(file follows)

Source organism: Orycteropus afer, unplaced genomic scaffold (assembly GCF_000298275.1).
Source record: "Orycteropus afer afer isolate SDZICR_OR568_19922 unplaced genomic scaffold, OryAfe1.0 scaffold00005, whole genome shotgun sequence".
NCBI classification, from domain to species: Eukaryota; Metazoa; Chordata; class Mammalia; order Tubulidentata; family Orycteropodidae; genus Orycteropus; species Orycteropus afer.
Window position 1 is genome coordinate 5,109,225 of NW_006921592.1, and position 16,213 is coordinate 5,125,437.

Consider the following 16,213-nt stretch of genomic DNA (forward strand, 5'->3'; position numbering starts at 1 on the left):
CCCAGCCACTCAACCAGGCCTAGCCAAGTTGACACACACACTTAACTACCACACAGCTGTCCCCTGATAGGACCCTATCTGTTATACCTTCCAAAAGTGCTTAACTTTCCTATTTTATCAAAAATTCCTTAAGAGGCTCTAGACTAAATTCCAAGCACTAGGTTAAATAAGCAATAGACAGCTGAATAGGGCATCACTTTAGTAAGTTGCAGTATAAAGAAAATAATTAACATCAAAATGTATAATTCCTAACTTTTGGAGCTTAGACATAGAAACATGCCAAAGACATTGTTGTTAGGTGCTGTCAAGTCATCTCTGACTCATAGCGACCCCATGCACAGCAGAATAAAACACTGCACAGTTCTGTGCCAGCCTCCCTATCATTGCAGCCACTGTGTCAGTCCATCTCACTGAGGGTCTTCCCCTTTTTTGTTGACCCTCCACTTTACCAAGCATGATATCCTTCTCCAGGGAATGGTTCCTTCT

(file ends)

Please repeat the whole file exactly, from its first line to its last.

Source organism: Orycteropus afer, unplaced genomic scaffold (assembly GCF_000298275.1).
Source record: "Orycteropus afer afer isolate SDZICR_OR568_19922 unplaced genomic scaffold, OryAfe1.0 scaffold00005, whole genome shotgun sequence".
NCBI classification, from domain to species: Eukaryota; Metazoa; Chordata; class Mammalia; order Tubulidentata; family Orycteropodidae; genus Orycteropus; species Orycteropus afer.
Window position 1 is genome coordinate 5,109,225 of NW_006921592.1, and position 16,213 is coordinate 5,125,437.

Consider the following 16,213-nt stretch of genomic DNA (forward strand, 5'->3'; position numbering starts at 1 on the left):
CCCAGCCACTCAACCAGGCCTAGCCAAGTTGACACACACACTTAACTACCACACAGCTGTCCCCTGATAGGACCCTATCTGTTATACCTTCCAAAAGTGCTTAACTTTCCTATTTTATCAAAAATTCCTTAAGAGGCTCTAGACTAAATTCCAAGCACTAGGTTAAATAAGCAATAGACAGCTGAATAGGGCATCACTTTAGTAAGTTGCAGTATAAAGAAAATAATTAACATCAAAATGTATAATTCCTAACTTTTGGAGCTTAGACATAGAAACATGCCAAAGACATTGTTGTTAGGTGCTGTCAAGTCATCTCTGACTCATAGCGACCCCATGCACAGCAGAATAAAACACTGCACAGTTCTGTGCCAGCCTCCCTATCATTGCAGCCACTGTGTCAGTCCATCTCACTGAGGGTCTTCCCCTTTTTTGTTGACCCTCCACTTTACCAAGCATGATATCCTTCTCCAGGGAATGGTTCCTTCT